Cross cutting case study social ecological resilience to coastal disasters
    Cross-cutting case study: Social-ecological resilience to coastal disasters

    Resilient SES have diverse mechanisms for living with and learning from change and uncertainty

    Instead of attempting to control changes the concept of resilience aims at “sustaining and enhancing the capacity of SESs to adapt to uncertainty and surprise.”

    (Adger et al, 2005)


    Section 2 vulnerability approaches

    (Adger et al, 2005)



    Tsunami impact and response
    Tsunami impact and response of :

    • Ecological resilience

      • Close to epicentre: Mangroves, dunes etc made no difference to impact

      • Sri Lanka: smaller waves dissipated by mangroves

    • Strong local governance

      • Less impact in west Sumatra and Thai island

      • Inherited knowledge of tsunamis, early warning

    • Where ecosystems were undermined, harder to recover

      • Loss of traditional income sources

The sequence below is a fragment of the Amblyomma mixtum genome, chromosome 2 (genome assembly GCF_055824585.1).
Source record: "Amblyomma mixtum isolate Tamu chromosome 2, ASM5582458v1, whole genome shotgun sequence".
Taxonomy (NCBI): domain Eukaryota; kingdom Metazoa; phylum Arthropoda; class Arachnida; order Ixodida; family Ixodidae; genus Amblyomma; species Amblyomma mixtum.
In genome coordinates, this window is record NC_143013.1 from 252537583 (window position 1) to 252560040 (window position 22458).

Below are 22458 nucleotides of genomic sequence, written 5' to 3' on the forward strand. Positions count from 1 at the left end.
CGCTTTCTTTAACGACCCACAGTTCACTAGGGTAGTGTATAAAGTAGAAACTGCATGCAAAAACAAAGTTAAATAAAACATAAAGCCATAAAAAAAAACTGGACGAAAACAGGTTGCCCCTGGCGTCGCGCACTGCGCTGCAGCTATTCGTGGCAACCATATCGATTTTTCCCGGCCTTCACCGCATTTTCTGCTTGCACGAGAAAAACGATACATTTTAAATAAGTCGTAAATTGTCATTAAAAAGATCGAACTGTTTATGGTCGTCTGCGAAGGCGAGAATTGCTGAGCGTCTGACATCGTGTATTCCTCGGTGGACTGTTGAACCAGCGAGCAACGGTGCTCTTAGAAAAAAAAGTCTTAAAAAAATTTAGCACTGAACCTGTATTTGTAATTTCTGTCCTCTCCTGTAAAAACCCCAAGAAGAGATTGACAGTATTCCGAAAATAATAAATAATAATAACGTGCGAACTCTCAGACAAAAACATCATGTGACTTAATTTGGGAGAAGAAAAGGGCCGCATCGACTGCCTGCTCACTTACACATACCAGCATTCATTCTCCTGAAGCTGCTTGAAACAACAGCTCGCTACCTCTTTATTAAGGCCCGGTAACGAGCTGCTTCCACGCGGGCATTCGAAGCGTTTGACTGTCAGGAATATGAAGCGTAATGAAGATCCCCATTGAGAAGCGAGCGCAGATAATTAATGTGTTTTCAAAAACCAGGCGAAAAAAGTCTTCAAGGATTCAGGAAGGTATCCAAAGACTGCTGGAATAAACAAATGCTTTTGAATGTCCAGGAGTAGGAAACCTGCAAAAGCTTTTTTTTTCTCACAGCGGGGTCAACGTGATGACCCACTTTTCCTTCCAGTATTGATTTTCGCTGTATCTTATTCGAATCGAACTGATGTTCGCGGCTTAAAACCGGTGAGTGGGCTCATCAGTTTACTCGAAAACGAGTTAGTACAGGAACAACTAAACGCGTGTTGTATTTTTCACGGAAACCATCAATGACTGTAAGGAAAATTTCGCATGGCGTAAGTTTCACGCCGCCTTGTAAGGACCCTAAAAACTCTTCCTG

(Adger et al, 2005)


    Resilience response
    Resilience response of :

    • Regenerating physical and ecological structures doesn’t solve problem

      • Strengthen long-term employment

      • Manage natural resilience of reefs

        • water quality  coral reefs

      • Need to address multiple scales

    • Reducing perverse incentives that

      • Destroy natural capital

      • Exacerbate vulnerability

    (Adger et al, 2005)



    Review
    Review of :

    • Vulnerability definitions and concepts

    • Vulnerability frameworks

    • Conceptual approaches


    Review of vulnerability approaches choose from risk hazard political economy ecological resilience
    Review of vulnerability approaches of :Choose from Risk/Hazard; Political economy; Ecological resilience



    References
    References of :

    Adger, N.W., Hughes, T.P., Folke, C., Carpenter, S. R. and Rockstöm, J. 2005. Social-Ecological Resilience to Coastal Disasters. Science, 309 (5737): 1036-1039

    Bohle, H. G., Downing, T. E. and Watts, M. J. 1994.Climate change and social vulnerability: Toward a sociology and geography of food insecurity. Global Environmental Change, 4(1): 37-48

    Carpenter SR, Walker BH, Anderies JM, Abel N. 2001. From metaphor to measurement: Resilience of what to what? Ecosystems 4:765–81

    Chopra, K., Leemans, R., Kumar, P., and Simons, H. 2005. Ecosystems and Human Well-being: Policy responses, Volume 3. Findings of the Responses of Working Group of the Millennium Ecosystem Assessment. Washington, Covelo, London: Island Press. (accessed at http://www.maweb.org/en/Scenarios.aspx)